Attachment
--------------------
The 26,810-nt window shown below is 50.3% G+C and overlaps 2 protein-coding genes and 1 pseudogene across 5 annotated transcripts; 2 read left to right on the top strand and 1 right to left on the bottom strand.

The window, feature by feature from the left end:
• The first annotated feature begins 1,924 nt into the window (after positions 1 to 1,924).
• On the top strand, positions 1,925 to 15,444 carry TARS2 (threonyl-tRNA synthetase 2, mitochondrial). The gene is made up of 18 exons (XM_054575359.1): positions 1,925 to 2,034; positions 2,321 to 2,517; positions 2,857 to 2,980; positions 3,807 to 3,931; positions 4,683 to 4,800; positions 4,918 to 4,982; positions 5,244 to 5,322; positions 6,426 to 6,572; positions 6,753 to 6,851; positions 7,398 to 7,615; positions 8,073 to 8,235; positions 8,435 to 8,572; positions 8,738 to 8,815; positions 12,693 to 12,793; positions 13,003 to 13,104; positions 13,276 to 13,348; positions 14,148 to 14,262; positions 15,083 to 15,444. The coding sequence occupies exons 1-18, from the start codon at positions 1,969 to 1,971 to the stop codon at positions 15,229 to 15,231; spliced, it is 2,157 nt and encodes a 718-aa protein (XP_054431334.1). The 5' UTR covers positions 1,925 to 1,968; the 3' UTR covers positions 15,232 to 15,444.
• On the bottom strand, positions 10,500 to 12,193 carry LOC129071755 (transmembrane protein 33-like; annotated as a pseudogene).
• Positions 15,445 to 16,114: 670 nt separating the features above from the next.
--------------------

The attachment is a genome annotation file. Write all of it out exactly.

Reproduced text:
The 26,810-nt window shown below is 50.3% G+C and overlaps 2 protein-coding genes and 1 pseudogene across 5 annotated transcripts; 2 read left to right on the top strand and 1 right to left on the bottom strand.

The window, feature by feature from the left end:
• The first annotated feature begins 1,924 nt into the window (after positions 1 to 1,924).
• On the top strand, positions 1,925 to 15,444 carry TARS2 (threonyl-tRNA synthetase 2, mitochondrial). The gene is made up of 18 exons (XM_054575359.1): positions 1,925 to 2,034; positions 2,321 to 2,517; positions 2,857 to 2,980; positions 3,807 to 3,931; positions 4,683 to 4,800; positions 4,918 to 4,982; positions 5,244 to 5,322; positions 6,426 to 6,572; positions 6,753 to 6,851; positions 7,398 to 7,615; positions 8,073 to 8,235; positions 8,435 to 8,572; positions 8,738 to 8,815; positions 12,693 to 12,793; positions 13,003 to 13,104; positions 13,276 to 13,348; positions 14,148 to 14,262; positions 15,083 to 15,444. The coding sequence occupies exons 1-18, from the start codon at positions 1,969 to 1,971 to the stop codon at positions 15,229 to 15,231; spliced, it is 2,157 nt and encodes a 718-aa protein (XP_054431334.1). The 5' UTR covers positions 1,925 to 1,968; the 3' UTR covers positions 15,232 to 15,444.
• On the bottom strand, positions 10,500 to 12,193 carry LOC129071755 (transmembrane protein 33-like; annotated as a pseudogene).
• Positions 15,445 to 16,114: 670 nt separating the features above from the next.